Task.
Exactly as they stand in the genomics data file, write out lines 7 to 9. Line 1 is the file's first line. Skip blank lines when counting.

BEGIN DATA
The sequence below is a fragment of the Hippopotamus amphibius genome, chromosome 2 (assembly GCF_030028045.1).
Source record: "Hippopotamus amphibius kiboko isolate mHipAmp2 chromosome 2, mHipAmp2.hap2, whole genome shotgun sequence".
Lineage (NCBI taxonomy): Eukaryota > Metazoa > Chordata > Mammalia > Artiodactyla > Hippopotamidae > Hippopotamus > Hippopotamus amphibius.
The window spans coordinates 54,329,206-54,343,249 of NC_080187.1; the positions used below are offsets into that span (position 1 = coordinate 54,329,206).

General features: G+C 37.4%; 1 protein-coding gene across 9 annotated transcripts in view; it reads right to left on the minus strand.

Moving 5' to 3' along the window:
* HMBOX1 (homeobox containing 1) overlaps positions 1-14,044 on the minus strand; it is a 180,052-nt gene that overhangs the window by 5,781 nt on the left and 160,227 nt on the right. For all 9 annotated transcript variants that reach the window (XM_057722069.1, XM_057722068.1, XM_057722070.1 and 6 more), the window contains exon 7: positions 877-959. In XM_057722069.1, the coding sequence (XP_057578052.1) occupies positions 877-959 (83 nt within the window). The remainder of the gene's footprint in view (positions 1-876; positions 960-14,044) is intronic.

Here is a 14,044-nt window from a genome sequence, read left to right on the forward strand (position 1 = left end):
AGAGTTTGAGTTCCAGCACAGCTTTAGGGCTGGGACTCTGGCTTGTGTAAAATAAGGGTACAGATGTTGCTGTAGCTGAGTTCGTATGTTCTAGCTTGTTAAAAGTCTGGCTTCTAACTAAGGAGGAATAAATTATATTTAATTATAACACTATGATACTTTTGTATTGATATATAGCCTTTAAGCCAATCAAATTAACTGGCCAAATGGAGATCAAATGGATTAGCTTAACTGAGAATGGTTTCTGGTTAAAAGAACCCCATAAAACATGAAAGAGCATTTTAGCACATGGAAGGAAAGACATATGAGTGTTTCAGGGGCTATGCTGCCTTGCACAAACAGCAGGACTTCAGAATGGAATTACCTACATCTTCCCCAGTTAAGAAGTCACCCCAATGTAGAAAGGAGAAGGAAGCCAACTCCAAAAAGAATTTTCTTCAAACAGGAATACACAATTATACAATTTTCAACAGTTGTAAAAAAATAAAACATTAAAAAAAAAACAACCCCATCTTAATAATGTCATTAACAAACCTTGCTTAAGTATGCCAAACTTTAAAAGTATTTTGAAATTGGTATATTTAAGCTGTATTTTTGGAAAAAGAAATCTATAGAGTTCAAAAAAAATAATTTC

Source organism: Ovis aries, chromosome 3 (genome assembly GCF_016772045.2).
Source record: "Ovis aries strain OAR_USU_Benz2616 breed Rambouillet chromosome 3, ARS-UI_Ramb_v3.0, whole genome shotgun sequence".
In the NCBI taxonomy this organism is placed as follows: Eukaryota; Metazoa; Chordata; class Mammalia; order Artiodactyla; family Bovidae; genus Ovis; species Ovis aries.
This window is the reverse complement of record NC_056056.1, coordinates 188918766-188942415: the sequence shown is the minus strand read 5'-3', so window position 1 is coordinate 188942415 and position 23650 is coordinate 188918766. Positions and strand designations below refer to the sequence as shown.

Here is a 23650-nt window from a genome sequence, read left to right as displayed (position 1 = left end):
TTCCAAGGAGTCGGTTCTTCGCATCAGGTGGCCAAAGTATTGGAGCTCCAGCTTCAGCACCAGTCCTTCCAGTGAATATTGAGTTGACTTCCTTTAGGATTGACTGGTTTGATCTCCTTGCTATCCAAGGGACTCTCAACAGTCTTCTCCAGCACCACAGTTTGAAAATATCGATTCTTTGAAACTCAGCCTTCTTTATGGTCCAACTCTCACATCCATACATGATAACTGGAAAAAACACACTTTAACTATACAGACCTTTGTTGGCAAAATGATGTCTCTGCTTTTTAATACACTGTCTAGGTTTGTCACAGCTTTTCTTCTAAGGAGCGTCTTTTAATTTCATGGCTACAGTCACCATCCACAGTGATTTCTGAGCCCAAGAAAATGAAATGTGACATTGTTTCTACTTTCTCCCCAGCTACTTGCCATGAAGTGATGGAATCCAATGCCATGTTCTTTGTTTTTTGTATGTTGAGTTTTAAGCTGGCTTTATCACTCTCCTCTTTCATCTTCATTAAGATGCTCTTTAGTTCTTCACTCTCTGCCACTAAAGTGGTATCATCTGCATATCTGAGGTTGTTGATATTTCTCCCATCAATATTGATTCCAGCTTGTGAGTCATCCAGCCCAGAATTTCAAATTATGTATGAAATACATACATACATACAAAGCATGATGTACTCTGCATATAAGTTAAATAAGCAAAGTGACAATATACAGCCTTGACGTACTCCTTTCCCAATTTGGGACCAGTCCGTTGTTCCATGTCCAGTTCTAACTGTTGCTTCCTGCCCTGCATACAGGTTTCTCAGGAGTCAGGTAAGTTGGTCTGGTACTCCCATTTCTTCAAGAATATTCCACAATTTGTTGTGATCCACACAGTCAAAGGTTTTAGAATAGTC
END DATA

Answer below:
* HMBOX1 (homeobox containing 1) overlaps positions 1-14,044 on the minus strand; it is a 180,052-nt gene that overhangs the window by 5,781 nt on the left and 160,227 nt on the right. For all 9 annotated transcript variants that reach the window (XM_057722069.1, XM_057722068.1, XM_057722070.1 and 6 more), the window contains exon 7: positions 877-959. In XM_057722069.1, the coding sequence (XP_057578052.1) occupies positions 877-959 (83 nt within the window). The remainder of the gene's footprint in view (positions 1-876; positions 960-14,044) is intronic.

Here is a 14,044-nt window from a genome sequence, read left to right on the forward strand (position 1 = left end):
AGAGTTTGAGTTCCAGCACAGCTTTAGGGCTGGGACTCTGGCTTGTGTAAAATAAGGGTACAGATGTTGCTGTAGCTGAGTTCGTATGTTCTAGCTTGTTAAAAGTCTGGCTTCTAACTAAGGAGGAATAAATTATATTTAATTATAACACTATGATACTTTTGTATTGATATATAGCCTTTAAGCCAATCAAATTAACTGGCCAAATGGAGATCAAATGGATTAGCTTAACTGAGAATGGTTTCTGGTTAAAAGAACCCCATAAAACATGAAAGAGCATTTTAGCACATGGAAGGAAAGACATATGAGTGTTTCAGGGGCTATGCTGCCTTGCACAAACAGCAGGACTTCAGAATGGAATTACCTACATCTTCCCCAGTTAAGAAGTCACCCCAATGTAGAAAGGAGAAGGAAGCCAACTCCAAAAAGAATTTTCTTCAAACAGGAATACACAATTATACAATTTTCAACAGTTGTAAAAAAATAAAACATTAAAAAAAAAACAACCCCATCTTAATAATGTCATTAACAAACCTTGCTTAAGTATGCCAAACTTTAAAAGTATTTTGAAATTGGTATATTTAAGCTGTATTTTTGGAAAAAGAAATCTATAGAGTTCAAAAAAAATAATTTC